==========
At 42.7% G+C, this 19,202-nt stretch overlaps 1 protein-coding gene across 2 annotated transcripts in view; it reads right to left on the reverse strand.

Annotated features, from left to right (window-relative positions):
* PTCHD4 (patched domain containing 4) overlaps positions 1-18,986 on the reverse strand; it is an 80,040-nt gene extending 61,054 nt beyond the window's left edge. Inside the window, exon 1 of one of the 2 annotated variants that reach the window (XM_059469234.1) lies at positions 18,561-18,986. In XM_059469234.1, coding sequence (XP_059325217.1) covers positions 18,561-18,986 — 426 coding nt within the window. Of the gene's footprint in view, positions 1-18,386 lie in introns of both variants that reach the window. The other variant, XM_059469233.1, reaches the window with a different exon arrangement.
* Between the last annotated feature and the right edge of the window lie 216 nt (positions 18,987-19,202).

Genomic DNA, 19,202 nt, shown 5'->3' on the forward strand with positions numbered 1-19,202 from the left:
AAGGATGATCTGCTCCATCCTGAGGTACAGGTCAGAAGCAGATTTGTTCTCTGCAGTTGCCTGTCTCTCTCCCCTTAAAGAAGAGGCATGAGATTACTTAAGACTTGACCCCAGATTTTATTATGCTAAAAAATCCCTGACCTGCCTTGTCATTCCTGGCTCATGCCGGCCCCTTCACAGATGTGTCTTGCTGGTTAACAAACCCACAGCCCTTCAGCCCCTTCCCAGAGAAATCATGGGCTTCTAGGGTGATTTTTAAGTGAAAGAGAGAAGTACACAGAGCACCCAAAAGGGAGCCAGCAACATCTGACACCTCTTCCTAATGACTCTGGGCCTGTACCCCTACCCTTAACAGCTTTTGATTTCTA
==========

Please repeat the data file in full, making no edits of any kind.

At 42.7% G+C, this 19,202-nt stretch overlaps 1 protein-coding gene across 2 annotated transcripts in view; it reads right to left on the reverse strand.

Annotated features, from left to right (window-relative positions):
* PTCHD4 (patched domain containing 4) overlaps positions 1-18,986 on the reverse strand; it is an 80,040-nt gene extending 61,054 nt beyond the window's left edge. Inside the window, exon 1 of one of the 2 annotated variants that reach the window (XM_059469234.1) lies at positions 18,561-18,986. In XM_059469234.1, coding sequence (XP_059325217.1) covers positions 18,561-18,986 — 426 coding nt within the window. Of the gene's footprint in view, positions 1-18,386 lie in introns of both variants that reach the window. The other variant, XM_059469233.1, reaches the window with a different exon arrangement.
* Between the last annotated feature and the right edge of the window lie 216 nt (positions 18,987-19,202).

Genomic DNA, 19,202 nt, shown 5'->3' on the forward strand with positions numbered 1-19,202 from the left:
AAGGATGATCTGCTCCATCCTGAGGTACAGGTCAGAAGCAGATTTGTTCTCTGCAGTTGCCTGTCTCTCTCCCCTTAAAGAAGAGGCATGAGATTACTTAAGACTTGACCCCAGATTTTATTATGCTAAAAAATCCCTGACCTGCCTTGTCATTCCTGGCTCATGCCGGCCCCTTCACAGATGTGTCTTGCTGGTTAACAAACCCACAGCCCTTCAGCCCCTTCCCAGAGAAATCATGGGCTTCTAGGGTGATTTTTAAGTGAAAGAGAGAAGTACACAGAGCACCCAAAAGGGAGCCAGCAACATCTGACACCTCTTCCTAATGACTCTGGGCCTGTACCCCTACCCTTAACAGCTTTTGATTTCTA